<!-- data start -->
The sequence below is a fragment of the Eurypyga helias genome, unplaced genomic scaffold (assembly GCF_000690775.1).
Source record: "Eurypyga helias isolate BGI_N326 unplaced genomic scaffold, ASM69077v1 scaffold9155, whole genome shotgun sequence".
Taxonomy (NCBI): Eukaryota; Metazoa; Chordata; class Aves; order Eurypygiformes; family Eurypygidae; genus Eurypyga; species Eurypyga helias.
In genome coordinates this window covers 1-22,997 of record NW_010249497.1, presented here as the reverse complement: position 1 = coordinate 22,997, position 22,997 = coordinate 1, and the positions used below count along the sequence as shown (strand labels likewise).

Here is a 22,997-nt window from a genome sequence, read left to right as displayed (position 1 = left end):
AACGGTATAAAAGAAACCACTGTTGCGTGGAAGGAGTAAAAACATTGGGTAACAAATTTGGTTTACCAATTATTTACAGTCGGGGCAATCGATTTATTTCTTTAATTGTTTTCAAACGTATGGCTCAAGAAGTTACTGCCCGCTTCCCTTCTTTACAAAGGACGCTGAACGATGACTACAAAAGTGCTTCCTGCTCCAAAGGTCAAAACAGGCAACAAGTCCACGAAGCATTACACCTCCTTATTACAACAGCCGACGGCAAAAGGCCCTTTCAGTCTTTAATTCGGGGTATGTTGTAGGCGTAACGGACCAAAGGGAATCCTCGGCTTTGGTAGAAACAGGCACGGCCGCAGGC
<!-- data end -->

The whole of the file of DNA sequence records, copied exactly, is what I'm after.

The sequence below is a fragment of the Eurypyga helias genome, unplaced genomic scaffold (assembly GCF_000690775.1).
Source record: "Eurypyga helias isolate BGI_N326 unplaced genomic scaffold, ASM69077v1 scaffold9155, whole genome shotgun sequence".
Taxonomy (NCBI): Eukaryota; Metazoa; Chordata; class Aves; order Eurypygiformes; family Eurypygidae; genus Eurypyga; species Eurypyga helias.
In genome coordinates this window covers 1-22,997 of record NW_010249497.1, presented here as the reverse complement: position 1 = coordinate 22,997, position 22,997 = coordinate 1, and the positions used below count along the sequence as shown (strand labels likewise).

Here is a 22,997-nt window from a genome sequence, read left to right as displayed (position 1 = left end):
AACGGTATAAAAGAAACCACTGTTGCGTGGAAGGAGTAAAAACATTGGGTAACAAATTTGGTTTACCAATTATTTACAGTCGGGGCAATCGATTTATTTCTTTAATTGTTTTCAAACGTATGGCTCAAGAAGTTACTGCCCGCTTCCCTTCTTTACAAAGGACGCTGAACGATGACTACAAAAGTGCTTCCTGCTCCAAAGGTCAAAACAGGCAACAAGTCCACGAAGCATTACACCTCCTTATTACAACAGCCGACGGCAAAAGGCCCTTTCAGTCTTTAATTCGGGGTATGTTGTAGGCGTAACGGACCAAAGGGAATCCTCGGCTTTGGTAGAAACAGGCACGGCCGCAGGC